to stop the laying of some of the bottom
course brick and to impress upon the
men that tte pavement would have to be
put buck io the condition in which it
was found or it would be necessary to re
Moline's council has decided that no
factory btildings can be put up in her
fire limits eicept thty are made of brick
and stone. Corrugated iron buildings
which are cow coming into use so gener
ally s.9 fire proof buildings for raanu
factories, are tabooed. Rock Island wiil
take in the factories here and give them
every fuci!i:y for building cr extending
tbeir busim Bs with any fire proof mater
ial, and corrugated iron buildings as now
mvle are god enouch for Rock Island.
Hit Reward Would Coma.
A negro has an audience with his sable
king iu tlit- center of Africa:
'To think of it, your majesty, you
Lave already eaten four of uiy children,
and as yet I am without reward.'
'Be pa-.ieiit, Quaqua. It t-hall be
yours. And even now I appoint you
chief furnisher to my commissary de
partment.' Fliegende Blatter.
Small toy You're in love with my
sister, aren't you?
Ssppy How do you know that?
Small Iioy Because you're always
sending ter presents, just like Mr.
Brown, who's going to marry her.
Mamma He is rich, distinguished,
cultivated. It is absurd, Mabel, to say
that you c.mnot love him,
Mabel But, mamma, his teeth are
Mamma So are your father's for that
matter. You love your father, don't
you? New York Herald.
Jinks (displaying his first type written
effort) Hi .w is that for a first letter?
Filkins Very good, my boy; but one
little omission betrays your inexperi
ence. Jinks What is it?
Filkins Your neglect to write "Dic
tated" at the lower left hand corner.
4 Blasted Romance.
lie wan a dry goods clerk.
She waa an heiress meek.
Oh, ho be hated to work I
Oh, Low he kicked all the week. -
Down by the sea they met.
Into the water they swam. '
Oh. bo n elated he felt.
Felt Just as tine as a clam. j
When they returned to the shore, i
Softly he cried. "I'm saved!" j
Then le was told her papa
Ownxt all the store where he slaved.
Used in Millions of Homes 40 Yiars the Standard.
The Ohio Branch of the Party
A SANGTJIUE THIED PARTY MAN.
He Confidently Expects the Alliance to
K.levl the Next President Allen W.
Thurmon Talks to a Chicago Reporter
The One Fly in His Sonp How the
Granger Scheme Worked In Keutucky
Democratic Grangers Were Democrats
Still Field Notes.
Springfield, O., Aug., 5. The advance
guard of the People's party began to ar
rive yesterday morning. Among the first
to register was H. A. Taubeneck, chair
man of the People's party national com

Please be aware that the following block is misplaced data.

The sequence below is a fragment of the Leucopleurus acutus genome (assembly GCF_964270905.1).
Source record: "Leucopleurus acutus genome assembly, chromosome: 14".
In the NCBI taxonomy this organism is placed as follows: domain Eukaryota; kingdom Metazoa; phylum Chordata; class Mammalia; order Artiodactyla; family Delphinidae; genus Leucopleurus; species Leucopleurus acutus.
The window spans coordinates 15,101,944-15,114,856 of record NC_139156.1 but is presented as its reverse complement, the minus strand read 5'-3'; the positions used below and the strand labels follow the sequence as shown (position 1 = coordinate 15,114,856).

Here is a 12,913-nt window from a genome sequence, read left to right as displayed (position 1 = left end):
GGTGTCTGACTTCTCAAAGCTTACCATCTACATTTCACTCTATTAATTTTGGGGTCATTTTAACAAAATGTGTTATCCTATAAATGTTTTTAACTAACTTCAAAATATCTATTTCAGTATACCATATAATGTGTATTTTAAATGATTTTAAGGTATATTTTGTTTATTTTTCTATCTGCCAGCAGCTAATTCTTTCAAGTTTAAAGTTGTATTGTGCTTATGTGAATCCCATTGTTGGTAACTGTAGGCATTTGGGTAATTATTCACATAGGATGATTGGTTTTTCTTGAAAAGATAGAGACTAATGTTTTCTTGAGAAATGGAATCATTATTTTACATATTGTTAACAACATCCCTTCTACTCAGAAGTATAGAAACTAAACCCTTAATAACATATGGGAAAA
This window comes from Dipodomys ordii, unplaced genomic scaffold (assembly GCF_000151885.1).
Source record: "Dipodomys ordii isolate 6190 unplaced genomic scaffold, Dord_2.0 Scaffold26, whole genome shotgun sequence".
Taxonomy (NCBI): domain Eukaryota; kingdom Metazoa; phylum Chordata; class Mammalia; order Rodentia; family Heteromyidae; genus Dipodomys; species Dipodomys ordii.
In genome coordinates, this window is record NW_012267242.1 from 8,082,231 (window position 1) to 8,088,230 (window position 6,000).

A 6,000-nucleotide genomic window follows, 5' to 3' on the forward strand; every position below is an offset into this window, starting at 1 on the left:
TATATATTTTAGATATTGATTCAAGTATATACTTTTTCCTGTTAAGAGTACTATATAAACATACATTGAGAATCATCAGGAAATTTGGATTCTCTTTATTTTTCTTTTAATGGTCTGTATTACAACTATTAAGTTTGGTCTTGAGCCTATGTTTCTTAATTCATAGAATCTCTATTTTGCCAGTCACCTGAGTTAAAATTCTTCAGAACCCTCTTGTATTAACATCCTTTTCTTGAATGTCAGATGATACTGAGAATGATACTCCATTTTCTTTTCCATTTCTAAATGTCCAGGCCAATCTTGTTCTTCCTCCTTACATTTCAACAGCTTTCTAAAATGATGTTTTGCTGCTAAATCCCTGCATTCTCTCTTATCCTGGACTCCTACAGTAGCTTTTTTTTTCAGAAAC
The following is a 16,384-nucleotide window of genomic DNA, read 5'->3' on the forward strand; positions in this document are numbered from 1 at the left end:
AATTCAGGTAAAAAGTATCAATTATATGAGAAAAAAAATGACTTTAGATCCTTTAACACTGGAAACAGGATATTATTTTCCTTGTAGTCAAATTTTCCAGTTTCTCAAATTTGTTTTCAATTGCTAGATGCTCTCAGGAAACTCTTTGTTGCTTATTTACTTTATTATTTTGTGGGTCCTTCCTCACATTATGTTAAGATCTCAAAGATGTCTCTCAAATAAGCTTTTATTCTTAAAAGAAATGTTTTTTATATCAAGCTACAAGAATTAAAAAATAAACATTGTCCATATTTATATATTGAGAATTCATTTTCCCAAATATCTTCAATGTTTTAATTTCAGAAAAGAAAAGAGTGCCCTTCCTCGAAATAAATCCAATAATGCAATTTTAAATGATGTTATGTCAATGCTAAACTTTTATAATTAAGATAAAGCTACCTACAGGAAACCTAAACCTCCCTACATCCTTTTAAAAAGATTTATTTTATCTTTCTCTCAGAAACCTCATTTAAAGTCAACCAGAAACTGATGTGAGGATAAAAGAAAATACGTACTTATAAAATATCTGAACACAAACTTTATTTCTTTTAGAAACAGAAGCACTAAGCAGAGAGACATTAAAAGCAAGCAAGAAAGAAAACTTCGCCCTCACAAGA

mittee. The convention will be called to
order at 2 p. m. today at the city hall by
Mrs. Steven, a newspaper writer of Toledo.
The hall has been more profusely decorated
than ever before in its history. Promi
nent among the decorations are ears of
corn, sheaves of wheat, bunches of grass,
etc., all fantastically arranged. Most sig
nificant mottoes are: "Seven billion Acres
and the Result 9,000,000 Mortgaged
Homes." 'Thirteen thousand Business
Failures Anrually." 'One Million Five
Hundred Thousand Tramps and Millions
of Paupers." "How Do You Like It."
"The Voice of the People Is the Voice of
God," "Then Let the People Speak and
the Xation Prosper."
It is generally conceded that either
Hon. John Seitz or Major Cobb, the lstter
of Wellston, will get the gubernatorial
nomination. Secretary Hugo Preyor, of
Cleveland, arrived yesterday morning.
He said: "Tlr People's party will name
and elect the next president. The south
and west are thoroughly organized and
the north and east will be by next fall If
the election for president was held tomor
row the People's party would sweep the
couutry. We will make a strong effort to
elect the state ticket,"
THE KENTUCKY ELECTION.
What the Itetnrns Show as to How Alli
ance Men Voted.
Lociseille, Aug. 5 Ret urn shave been
received from niuety-five out of 119 coun
ties in the state. Not all of these are fully
reported as to the race for state officers,
but those that are reported give John
Young Brown, the Democratic nominee
for governor, a net plurality of 27.707. The
remaining counties, not included in this
report, gave in 1W7 a net Republican plu
rality of 3,01. If they show the same ratio
of Democratic gain shown bv the counties
reported, they will not give so lrge a Re
publican plurality this time; but even if
they should do so, they would not cut Mr.
Brown's plurality under i".o,X).
C an-ied a Kepulilican Cimnty.
At the la-t gubernatorial election Gov
ernor Btiikner's plurality was but M,ouO.
The People's Party has played a small
part iu tht result as to the state tickets
except to take away Republican votes in
some count ie and increase the Democratic
lead. Erwia, the People's Party candi
date for governor, seems to have carried
Green county, heretofore Republican. He
is alo second to Mr. Prowu in Grayson
county, but iu very many counties he was
not known in the race and was even dis
tanced by the Prohibition candidate, Mr.
Harris. It is impossible at present to
estimate the size of the vote for Erwin in
the state, but in the legislative race the
People's Party made itself felt to some
uiall Miow in the Legislature.
It has elected representatives in Gieen,
Taylor, Larue. Grayson, Bracken, CaM
well, Adair, and Davies counties and has